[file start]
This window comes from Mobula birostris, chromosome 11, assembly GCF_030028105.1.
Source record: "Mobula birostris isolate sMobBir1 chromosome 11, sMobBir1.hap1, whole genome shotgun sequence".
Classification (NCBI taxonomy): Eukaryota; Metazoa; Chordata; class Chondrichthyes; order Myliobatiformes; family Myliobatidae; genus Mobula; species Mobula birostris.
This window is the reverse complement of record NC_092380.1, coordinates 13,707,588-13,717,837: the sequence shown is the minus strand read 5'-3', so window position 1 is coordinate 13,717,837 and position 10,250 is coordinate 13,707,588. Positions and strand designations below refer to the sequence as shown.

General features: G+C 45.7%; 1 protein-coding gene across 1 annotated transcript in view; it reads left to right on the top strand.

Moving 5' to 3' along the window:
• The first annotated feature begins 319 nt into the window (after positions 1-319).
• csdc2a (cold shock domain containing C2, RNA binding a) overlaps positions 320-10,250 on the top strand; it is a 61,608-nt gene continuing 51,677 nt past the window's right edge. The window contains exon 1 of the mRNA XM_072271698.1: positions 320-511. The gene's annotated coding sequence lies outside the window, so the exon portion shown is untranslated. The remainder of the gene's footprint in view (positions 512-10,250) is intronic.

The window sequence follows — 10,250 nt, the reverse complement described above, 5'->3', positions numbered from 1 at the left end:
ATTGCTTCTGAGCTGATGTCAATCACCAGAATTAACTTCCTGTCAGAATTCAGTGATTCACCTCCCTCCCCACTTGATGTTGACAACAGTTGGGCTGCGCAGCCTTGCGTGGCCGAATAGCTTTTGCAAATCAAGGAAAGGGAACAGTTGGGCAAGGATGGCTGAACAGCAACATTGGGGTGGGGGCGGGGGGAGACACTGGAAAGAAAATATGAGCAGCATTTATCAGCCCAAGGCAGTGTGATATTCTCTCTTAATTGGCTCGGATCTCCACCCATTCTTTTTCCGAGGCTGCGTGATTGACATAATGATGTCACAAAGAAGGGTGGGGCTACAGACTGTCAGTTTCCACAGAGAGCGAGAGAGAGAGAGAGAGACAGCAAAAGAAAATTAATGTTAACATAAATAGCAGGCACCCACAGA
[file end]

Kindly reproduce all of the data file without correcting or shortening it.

This window comes from Mobula birostris, chromosome 11, assembly GCF_030028105.1.
Source record: "Mobula birostris isolate sMobBir1 chromosome 11, sMobBir1.hap1, whole genome shotgun sequence".
Classification (NCBI taxonomy): Eukaryota; Metazoa; Chordata; class Chondrichthyes; order Myliobatiformes; family Myliobatidae; genus Mobula; species Mobula birostris.
This window is the reverse complement of record NC_092380.1, coordinates 13,707,588-13,717,837: the sequence shown is the minus strand read 5'-3', so window position 1 is coordinate 13,717,837 and position 10,250 is coordinate 13,707,588. Positions and strand designations below refer to the sequence as shown.

General features: G+C 45.7%; 1 protein-coding gene across 1 annotated transcript in view; it reads left to right on the top strand.

Moving 5' to 3' along the window:
• The first annotated feature begins 319 nt into the window (after positions 1-319).
• csdc2a (cold shock domain containing C2, RNA binding a) overlaps positions 320-10,250 on the top strand; it is a 61,608-nt gene continuing 51,677 nt past the window's right edge. The window contains exon 1 of the mRNA XM_072271698.1: positions 320-511. The gene's annotated coding sequence lies outside the window, so the exon portion shown is untranslated. The remainder of the gene's footprint in view (positions 512-10,250) is intronic.

The window sequence follows — 10,250 nt, the reverse complement described above, 5'->3', positions numbered from 1 at the left end:
ATTGCTTCTGAGCTGATGTCAATCACCAGAATTAACTTCCTGTCAGAATTCAGTGATTCACCTCCCTCCCCACTTGATGTTGACAACAGTTGGGCTGCGCAGCCTTGCGTGGCCGAATAGCTTTTGCAAATCAAGGAAAGGGAACAGTTGGGCAAGGATGGCTGAACAGCAACATTGGGGTGGGGGCGGGGGGAGACACTGGAAAGAAAATATGAGCAGCATTTATCAGCCCAAGGCAGTGTGATATTCTCTCTTAATTGGCTCGGATCTCCACCCATTCTTTTTCCGAGGCTGCGTGATTGACATAATGATGTCACAAAGAAGGGTGGGGCTACAGACTGTCAGTTTCCACAGAGAGCGAGAGAGAGAGAGAGAGACAGCAAAAGAAAATTAATGTTAACATAAATAGCAGGCACCCACAGA